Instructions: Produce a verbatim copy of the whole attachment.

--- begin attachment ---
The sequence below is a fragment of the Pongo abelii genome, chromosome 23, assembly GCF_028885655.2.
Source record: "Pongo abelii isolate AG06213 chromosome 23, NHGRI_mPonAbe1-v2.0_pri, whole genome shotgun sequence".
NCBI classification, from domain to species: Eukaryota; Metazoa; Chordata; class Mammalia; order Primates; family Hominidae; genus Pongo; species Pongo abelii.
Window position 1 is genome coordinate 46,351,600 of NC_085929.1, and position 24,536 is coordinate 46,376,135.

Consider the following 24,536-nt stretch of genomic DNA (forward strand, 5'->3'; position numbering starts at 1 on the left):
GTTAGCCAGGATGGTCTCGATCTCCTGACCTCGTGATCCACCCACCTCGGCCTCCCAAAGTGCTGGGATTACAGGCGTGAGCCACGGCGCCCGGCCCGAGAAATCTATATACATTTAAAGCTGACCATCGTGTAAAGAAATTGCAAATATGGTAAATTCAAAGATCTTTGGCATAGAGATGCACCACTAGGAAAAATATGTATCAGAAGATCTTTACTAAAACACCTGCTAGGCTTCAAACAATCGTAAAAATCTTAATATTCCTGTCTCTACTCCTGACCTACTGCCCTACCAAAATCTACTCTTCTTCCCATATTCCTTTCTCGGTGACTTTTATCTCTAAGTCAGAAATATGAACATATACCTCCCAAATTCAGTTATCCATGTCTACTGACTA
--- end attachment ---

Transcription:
The sequence below is a fragment of the Pongo abelii genome, chromosome 23, assembly GCF_028885655.2.
Source record: "Pongo abelii isolate AG06213 chromosome 23, NHGRI_mPonAbe1-v2.0_pri, whole genome shotgun sequence".
NCBI classification, from domain to species: Eukaryota; Metazoa; Chordata; class Mammalia; order Primates; family Hominidae; genus Pongo; species Pongo abelii.
Window position 1 is genome coordinate 46,351,600 of NC_085929.1, and position 24,536 is coordinate 46,376,135.

Consider the following 24,536-nt stretch of genomic DNA (forward strand, 5'->3'; position numbering starts at 1 on the left):
GTTAGCCAGGATGGTCTCGATCTCCTGACCTCGTGATCCACCCACCTCGGCCTCCCAAAGTGCTGGGATTACAGGCGTGAGCCACGGCGCCCGGCCCGAGAAATCTATATACATTTAAAGCTGACCATCGTGTAAAGAAATTGCAAATATGGTAAATTCAAAGATCTTTGGCATAGAGATGCACCACTAGGAAAAATATGTATCAGAAGATCTTTACTAAAACACCTGCTAGGCTTCAAACAATCGTAAAAATCTTAATATTCCTGTCTCTACTCCTGACCTACTGCCCTACCAAAATCTACTCTTCTTCCCATATTCCTTTCTCGGTGACTTTTATCTCTAAGTCAGAAATATGAACATATACCTCCCAAATTCAGTTATCCATGTCTACTGACTA